# How to drop an egg in a box without it breaking? I'm given a box with the dimension of 15x15x15cm and i'm allowed to use only 4 materials to avoid my egg from breaking. The box will then be dropped at the fourth floor of a building.

## Expert Answers

Well, whatever you do, the point is to realize the forces involved and try to minimize the impact that would normally crush the egg into oblivion.  Poor egg!

It depends on the materials you have to use.  You want to secure the egg inside the box somehow to keep it...

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Well, whatever you do, the point is to realize the forces involved and try to minimize the impact that would normally crush the egg into oblivion.  Poor egg!

It depends on the materials you have to use.  You want to secure the egg inside the box somehow to keep it from rolling around.  You also want to cushion the egg as much as possible to absorb some of the shock that occurs on collision with the ground.  If you have something to build a parachute with, to slow the rapid descent that occurs as the force of gravity pulls the box to the Earth, that would help as well.

I did this experiment this past summer at a college workshop.  Our design was to take a piece of poster paper, roll it from corner to corner to make a cone shape, with a point extending to a larger circular base.  Inside the cone, we inflated a small balloon and pushed it into the "nose" of the cone.  Next we had a small plastic dispensable drinking cup, which we lined with felt.  Next, we put our egg into the felt-lined cup, and used scotch tape to secure the egg in the cup.  We placed the cup on top of the balloon, then inserted a larger balloon, then closed the flaps of the broader side of the cone, taped it with scotch tape to keep it closed.  Then we constructed a parachute out of a plastic grocery bag, connected with plastic drinking straws and tape.  Ours survived a four story fall several times.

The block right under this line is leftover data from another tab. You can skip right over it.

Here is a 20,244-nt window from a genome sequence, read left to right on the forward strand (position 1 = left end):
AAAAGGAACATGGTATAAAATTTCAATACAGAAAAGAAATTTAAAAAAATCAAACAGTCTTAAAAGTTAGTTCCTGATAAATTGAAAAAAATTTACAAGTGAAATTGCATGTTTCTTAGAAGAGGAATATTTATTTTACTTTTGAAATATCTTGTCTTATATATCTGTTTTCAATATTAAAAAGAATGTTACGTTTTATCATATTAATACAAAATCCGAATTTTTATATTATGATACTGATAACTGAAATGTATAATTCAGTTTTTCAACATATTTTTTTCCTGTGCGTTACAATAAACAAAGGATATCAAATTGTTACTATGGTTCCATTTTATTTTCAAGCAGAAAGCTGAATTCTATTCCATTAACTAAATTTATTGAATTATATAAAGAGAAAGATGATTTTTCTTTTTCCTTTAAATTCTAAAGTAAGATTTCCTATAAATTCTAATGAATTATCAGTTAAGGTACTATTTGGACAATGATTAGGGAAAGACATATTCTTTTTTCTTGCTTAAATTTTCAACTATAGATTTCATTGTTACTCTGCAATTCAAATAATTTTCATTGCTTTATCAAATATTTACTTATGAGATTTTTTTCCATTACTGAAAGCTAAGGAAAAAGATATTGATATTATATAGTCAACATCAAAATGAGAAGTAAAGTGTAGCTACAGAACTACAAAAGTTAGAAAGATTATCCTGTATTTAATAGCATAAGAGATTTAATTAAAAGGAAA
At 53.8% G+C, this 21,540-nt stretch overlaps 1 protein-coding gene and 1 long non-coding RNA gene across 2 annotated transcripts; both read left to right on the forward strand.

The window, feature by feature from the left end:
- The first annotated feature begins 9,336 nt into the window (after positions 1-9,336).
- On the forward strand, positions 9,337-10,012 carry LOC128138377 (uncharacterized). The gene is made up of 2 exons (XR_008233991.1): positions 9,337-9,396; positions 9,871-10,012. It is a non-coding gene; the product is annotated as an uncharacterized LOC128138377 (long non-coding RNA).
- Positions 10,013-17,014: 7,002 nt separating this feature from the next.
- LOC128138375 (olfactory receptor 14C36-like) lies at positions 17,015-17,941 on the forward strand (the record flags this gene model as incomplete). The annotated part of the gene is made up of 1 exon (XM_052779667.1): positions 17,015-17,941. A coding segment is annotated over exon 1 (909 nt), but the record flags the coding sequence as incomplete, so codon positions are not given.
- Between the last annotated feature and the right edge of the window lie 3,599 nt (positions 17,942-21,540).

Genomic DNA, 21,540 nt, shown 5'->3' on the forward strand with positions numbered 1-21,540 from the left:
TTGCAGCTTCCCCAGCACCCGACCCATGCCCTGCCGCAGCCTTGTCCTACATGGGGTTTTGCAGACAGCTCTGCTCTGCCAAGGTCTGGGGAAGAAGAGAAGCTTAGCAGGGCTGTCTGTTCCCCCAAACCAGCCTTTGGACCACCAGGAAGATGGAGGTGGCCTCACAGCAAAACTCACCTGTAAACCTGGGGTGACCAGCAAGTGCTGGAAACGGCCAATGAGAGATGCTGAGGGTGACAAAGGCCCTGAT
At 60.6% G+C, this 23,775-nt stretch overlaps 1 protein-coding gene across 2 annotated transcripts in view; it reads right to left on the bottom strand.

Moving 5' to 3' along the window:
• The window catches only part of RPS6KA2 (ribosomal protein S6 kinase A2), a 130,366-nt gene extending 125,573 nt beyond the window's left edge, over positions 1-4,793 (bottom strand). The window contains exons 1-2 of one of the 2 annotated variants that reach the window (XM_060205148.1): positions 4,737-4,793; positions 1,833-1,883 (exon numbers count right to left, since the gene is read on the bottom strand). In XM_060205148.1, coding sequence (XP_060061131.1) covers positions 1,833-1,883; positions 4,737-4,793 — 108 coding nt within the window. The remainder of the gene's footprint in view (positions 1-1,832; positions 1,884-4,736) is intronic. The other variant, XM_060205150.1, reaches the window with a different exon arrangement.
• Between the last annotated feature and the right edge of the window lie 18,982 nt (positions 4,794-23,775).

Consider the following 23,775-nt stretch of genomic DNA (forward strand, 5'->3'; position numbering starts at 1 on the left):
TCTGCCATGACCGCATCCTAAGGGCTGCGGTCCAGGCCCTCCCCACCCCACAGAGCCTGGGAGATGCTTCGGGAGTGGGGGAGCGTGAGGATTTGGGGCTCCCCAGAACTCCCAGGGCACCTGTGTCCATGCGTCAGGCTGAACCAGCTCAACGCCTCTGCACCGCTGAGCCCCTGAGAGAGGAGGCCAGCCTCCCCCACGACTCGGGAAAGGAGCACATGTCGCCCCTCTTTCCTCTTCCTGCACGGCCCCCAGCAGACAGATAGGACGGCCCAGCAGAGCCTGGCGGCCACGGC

Good luck with your design!

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It’s really very simple, the clue is to spread all the force during the retardation phase (landing) on the COMPLETE surface of the egg. In this way, the resulting (vector) forces will be zero. In other words: The forces will “become a pressure” instead. And, since the egg may be compared to a pressure vessel (the surface is curved and can thus take really a lot of pressure before breaking) the egg will not break if you put it in strong bottle filled with water before dropping it!

This is the classical solution to the problem. I have never worked it out myself but it should work as long as the bottle itself is strong enough (do a test by dropping the bottle filled with just water before doing the test in front of an audience).

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